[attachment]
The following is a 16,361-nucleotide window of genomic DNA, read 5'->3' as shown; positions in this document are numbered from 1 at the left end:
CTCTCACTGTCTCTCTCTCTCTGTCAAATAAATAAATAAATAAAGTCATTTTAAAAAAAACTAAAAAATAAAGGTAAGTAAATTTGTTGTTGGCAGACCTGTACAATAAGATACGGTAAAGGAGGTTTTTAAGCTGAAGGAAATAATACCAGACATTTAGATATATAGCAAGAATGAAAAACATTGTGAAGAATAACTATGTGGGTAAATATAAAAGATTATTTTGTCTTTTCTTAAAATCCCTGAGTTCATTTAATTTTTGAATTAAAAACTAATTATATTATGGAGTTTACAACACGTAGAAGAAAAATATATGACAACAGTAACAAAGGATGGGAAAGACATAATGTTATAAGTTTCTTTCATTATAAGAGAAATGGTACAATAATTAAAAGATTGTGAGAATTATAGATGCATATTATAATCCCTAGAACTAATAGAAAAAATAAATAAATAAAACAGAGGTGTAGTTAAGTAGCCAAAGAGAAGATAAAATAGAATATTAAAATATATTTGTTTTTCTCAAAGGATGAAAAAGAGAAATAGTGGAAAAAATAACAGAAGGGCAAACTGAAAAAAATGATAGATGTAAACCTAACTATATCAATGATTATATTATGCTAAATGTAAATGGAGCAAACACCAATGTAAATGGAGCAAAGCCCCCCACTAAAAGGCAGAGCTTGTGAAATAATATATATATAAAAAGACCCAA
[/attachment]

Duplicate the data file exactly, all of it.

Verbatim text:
The following is a 16,361-nucleotide window of genomic DNA, read 5'->3' as shown; positions in this document are numbered from 1 at the left end:
CTCTCACTGTCTCTCTCTCTCTGTCAAATAAATAAATAAATAAAGTCATTTTAAAAAAAACTAAAAAATAAAGGTAAGTAAATTTGTTGTTGGCAGACCTGTACAATAAGATACGGTAAAGGAGGTTTTTAAGCTGAAGGAAATAATACCAGACATTTAGATATATAGCAAGAATGAAAAACATTGTGAAGAATAACTATGTGGGTAAATATAAAAGATTATTTTGTCTTTTCTTAAAATCCCTGAGTTCATTTAATTTTTGAATTAAAAACTAATTATATTATGGAGTTTACAACACGTAGAAGAAAAATATATGACAACAGTAACAAAGGATGGGAAAGACATAATGTTATAAGTTTCTTTCATTATAAGAGAAATGGTACAATAATTAAAAGATTGTGAGAATTATAGATGCATATTATAATCCCTAGAACTAATAGAAAAAATAAATAAATAAAACAGAGGTGTAGTTAAGTAGCCAAAGAGAAGATAAAATAGAATATTAAAATATATTTGTTTTTCTCAAAGGATGAAAAAGAGAAATAGTGGAAAAAATAACAGAAGGGCAAACTGAAAAAAATGATAGATGTAAACCTAACTATATCAATGATTATATTATGCTAAATGTAAATGGAGCAAACACCAATGTAAATGGAGCAAAGCCCCCCACTAAAAGGCAGAGCTTGTGAAATAATATATATATAAAAAGACCCAA